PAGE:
Saturday, January 14, 2006

Ohio congressman could be second casualty in Abramoff scandal
Ney may be forced from committee chair
Ohio congressman could be second casualty in Abramoff scandal

From Mark Preston and Ed Henry

WASHINGTON (CNN) -- House Speaker Dennis Hastert is making moves to push fellow Republican Rep. Bob Ney from his post as chairman of the House Administration Committee, Republican sources said Friday.

Hastert, who voiced his support for Ney just days ago, is under pressure from his own caucus to take a stand against ethical misconduct, the sources said.

Ney is linked in documents to the investigation of lobbyist Jack Abramoff, who recently pleaded guilty to fraud, conspiracy and tax-evasion charges stemming from an influence-peddling scheme. (Full story)

The Ohio congressman could be ousted from his post as early as next week, the sources said.

"There have been ongoing discussions between Speaker Hastert and Representative Ney about his role as chairman," said Ron Bojean, a spokesman for Hastert, R-Illinois.

Ney was in New Orleans, Louisiana, on Friday, chairing a congressional hearing on reconstruction after Hurricane Katrina. He could not be reached for an interview, and his office had no comment.

A source close to Ney, however, said that the congressman has been in discussions with Hastert and is willing to step down from his post if it best serves his House GOP colleagues.
Ney could be second casualty

If Ney steps down, he will become the second high-profile Republican to give up his post amid the Abramoff affair. Former House Majority Leader Tom DeLay, a longtime associate of Abramoff, announced Sunday he would not seek to reclaim the leadership position he was forced to abandon in September. (Full story)

That decision followed the congressman's indictment in Texas on money-laundering and conspiracy charges. A judge dismissed the conspiracy charge in December. DeLay has pleaded not guilty.

DeLay's announcement Sunday followed a move by his Republican colleagues, who began pushing for a new leadership election that would have forced DeLay from his post.

According to court papers from the Abramoff case, the lobbyist and his business partner, Michael Scanlon, gave an unidentified member of Congress gifts in exchange for the lawmaker helping their clients. Included among the favors were agreements to support specific bills and place statements in the Congressional Record.

In pleading guilty earlier this month, Abramoff agreed to cooperate with federal prosecutors in a wide-ranging bribery investigation.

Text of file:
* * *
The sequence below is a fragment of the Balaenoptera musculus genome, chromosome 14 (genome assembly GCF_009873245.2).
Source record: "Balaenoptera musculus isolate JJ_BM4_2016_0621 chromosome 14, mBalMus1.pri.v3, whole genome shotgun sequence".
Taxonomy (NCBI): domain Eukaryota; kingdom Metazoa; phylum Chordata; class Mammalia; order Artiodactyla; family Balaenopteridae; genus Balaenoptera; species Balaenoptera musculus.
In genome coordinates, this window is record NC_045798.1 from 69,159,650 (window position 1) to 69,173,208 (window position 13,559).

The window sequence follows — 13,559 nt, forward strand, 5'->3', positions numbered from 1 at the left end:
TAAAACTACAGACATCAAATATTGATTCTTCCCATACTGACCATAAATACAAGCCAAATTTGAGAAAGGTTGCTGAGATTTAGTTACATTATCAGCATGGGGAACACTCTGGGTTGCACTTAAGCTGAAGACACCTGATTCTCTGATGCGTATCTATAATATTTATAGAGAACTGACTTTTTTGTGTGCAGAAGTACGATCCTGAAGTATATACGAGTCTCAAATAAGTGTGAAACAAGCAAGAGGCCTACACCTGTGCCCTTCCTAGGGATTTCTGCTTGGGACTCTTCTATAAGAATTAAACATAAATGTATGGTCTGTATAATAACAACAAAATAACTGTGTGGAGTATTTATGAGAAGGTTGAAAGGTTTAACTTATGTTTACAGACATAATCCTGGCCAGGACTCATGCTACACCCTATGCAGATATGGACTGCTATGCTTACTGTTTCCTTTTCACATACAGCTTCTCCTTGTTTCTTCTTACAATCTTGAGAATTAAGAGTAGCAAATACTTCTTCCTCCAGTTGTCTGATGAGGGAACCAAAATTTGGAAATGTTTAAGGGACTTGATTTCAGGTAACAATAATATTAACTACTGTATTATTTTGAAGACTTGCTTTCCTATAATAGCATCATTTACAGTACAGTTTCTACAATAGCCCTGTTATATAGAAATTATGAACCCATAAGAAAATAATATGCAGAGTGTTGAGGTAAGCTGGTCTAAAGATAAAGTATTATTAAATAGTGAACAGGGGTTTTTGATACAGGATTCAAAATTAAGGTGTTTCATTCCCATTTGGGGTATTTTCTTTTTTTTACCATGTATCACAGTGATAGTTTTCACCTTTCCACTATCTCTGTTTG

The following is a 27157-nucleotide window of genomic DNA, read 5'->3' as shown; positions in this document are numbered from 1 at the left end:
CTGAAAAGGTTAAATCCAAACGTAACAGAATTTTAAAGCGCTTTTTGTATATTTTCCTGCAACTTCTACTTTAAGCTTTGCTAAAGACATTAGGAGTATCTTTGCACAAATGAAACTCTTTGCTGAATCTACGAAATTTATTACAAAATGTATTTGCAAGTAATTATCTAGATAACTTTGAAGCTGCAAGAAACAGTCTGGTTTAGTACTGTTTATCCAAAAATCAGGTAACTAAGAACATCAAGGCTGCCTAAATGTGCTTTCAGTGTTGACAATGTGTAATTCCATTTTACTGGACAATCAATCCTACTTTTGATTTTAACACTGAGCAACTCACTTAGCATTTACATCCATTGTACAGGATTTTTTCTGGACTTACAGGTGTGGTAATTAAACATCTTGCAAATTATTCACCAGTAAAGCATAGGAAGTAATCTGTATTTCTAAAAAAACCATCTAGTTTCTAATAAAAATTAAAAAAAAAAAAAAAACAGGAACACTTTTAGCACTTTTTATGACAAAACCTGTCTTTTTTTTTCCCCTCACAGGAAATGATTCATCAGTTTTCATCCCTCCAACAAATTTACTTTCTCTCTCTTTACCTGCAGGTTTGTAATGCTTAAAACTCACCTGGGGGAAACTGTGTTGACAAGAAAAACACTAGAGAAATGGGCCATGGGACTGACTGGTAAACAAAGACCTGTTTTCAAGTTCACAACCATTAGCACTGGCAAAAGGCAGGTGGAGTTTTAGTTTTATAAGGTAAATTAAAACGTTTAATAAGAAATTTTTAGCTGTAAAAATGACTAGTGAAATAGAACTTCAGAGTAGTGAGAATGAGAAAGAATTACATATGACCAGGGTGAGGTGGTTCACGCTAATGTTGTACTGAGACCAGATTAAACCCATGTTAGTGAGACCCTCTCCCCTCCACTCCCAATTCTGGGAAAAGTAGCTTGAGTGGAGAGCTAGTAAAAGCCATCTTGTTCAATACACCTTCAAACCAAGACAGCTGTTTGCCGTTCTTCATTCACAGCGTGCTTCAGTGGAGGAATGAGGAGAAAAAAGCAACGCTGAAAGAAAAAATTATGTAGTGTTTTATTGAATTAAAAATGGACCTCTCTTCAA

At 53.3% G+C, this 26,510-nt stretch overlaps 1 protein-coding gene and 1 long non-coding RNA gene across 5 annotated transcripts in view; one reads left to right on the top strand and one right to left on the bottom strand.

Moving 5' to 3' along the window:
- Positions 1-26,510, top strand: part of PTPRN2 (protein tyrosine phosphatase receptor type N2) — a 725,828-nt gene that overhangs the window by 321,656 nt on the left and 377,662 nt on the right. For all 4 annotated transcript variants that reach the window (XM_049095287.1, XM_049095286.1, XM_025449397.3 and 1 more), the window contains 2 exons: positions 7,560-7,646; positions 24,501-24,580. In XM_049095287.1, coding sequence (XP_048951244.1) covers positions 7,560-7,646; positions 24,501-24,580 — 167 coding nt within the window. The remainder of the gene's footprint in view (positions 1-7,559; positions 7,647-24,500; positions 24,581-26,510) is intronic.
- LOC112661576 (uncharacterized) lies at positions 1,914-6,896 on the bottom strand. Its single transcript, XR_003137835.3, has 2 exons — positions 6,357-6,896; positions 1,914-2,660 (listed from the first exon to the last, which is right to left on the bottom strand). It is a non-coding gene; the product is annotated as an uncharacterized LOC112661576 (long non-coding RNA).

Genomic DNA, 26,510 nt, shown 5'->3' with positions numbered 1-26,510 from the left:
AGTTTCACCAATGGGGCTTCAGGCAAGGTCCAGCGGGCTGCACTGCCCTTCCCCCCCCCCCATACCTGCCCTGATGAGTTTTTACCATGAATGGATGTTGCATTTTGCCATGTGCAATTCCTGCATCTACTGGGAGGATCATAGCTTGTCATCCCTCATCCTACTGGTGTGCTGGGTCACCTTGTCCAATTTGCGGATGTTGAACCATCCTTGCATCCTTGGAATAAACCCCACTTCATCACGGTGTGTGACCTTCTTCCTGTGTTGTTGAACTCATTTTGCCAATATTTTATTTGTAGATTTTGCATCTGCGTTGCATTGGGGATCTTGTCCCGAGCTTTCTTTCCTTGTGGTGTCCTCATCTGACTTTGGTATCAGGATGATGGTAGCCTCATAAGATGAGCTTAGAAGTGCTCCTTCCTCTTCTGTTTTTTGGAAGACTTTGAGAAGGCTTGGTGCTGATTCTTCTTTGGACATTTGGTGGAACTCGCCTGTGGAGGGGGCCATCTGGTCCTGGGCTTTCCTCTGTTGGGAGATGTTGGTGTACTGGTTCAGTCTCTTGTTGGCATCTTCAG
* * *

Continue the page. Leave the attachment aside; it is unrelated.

Government sources have told CNN that the unidentified member of Congress is Ney, who has acknowledged being subpoenaed in connection with the investigation. He has denied any wrongdoing.

Sources with knowledge of the investigation say that as many as six people -- including Ney, another member of Congress and current and former staff members -- could face charges. The sources would not identify the other member of Congress. (Full story)
Laws brewing in Senate

In another sign that congressmen are scrambling to formulate plans to curb lobbyist influence, Senate Democrats and Republicans are thinking about taking measures to ban gifts, meals and private travel, according to working drafts of the proposals.

Among other initiatives, the drafts indicate senators are considering: eliminating floor privileges for lobbyists who are former legislators; increasing public disclosure requirements for lobbyist activities; and imposing strict rules on lawmakers and staffers considering employment in the private sector.

A Republican proposal adds that legislators' spouses and relatives would be prohibited from lobbying, while Democrats would like a 24-hour window to review legislation before Congress acts.

"Next week, House and Senate Democrats will unveil an aggressive series of proposals designed to highlight their commitment to reforming Republican-run Washington so that the abuses we have seen over the past number of years can never happen again," said Jim Manley, spokesman for Senate Minority Leader Harry Reid, D-Nevada. "We will put the American people's interests first and bring honesty and integrity back to government."

A senior aide to Senate Majority Leader Bill Frist, R-Tennessee, confirmed the working components of the GOP proposal.

Details of the plans emerged after Speaker Hastert indicated his interest in banning privately funded travel as a means of lobbyist reform.

Reform, however, could prove difficult as relations between the two parties are strained.

House Minority Leader Nancy Pelosi, D-California, announced on Thursday the formation of a task force to "address the Republican culture of corruption" in Congress.

Republicans responded by noting that Rep. William Jefferson, D-Louisiana, was "implicated in an international bribery scheme" this week by a former aide.

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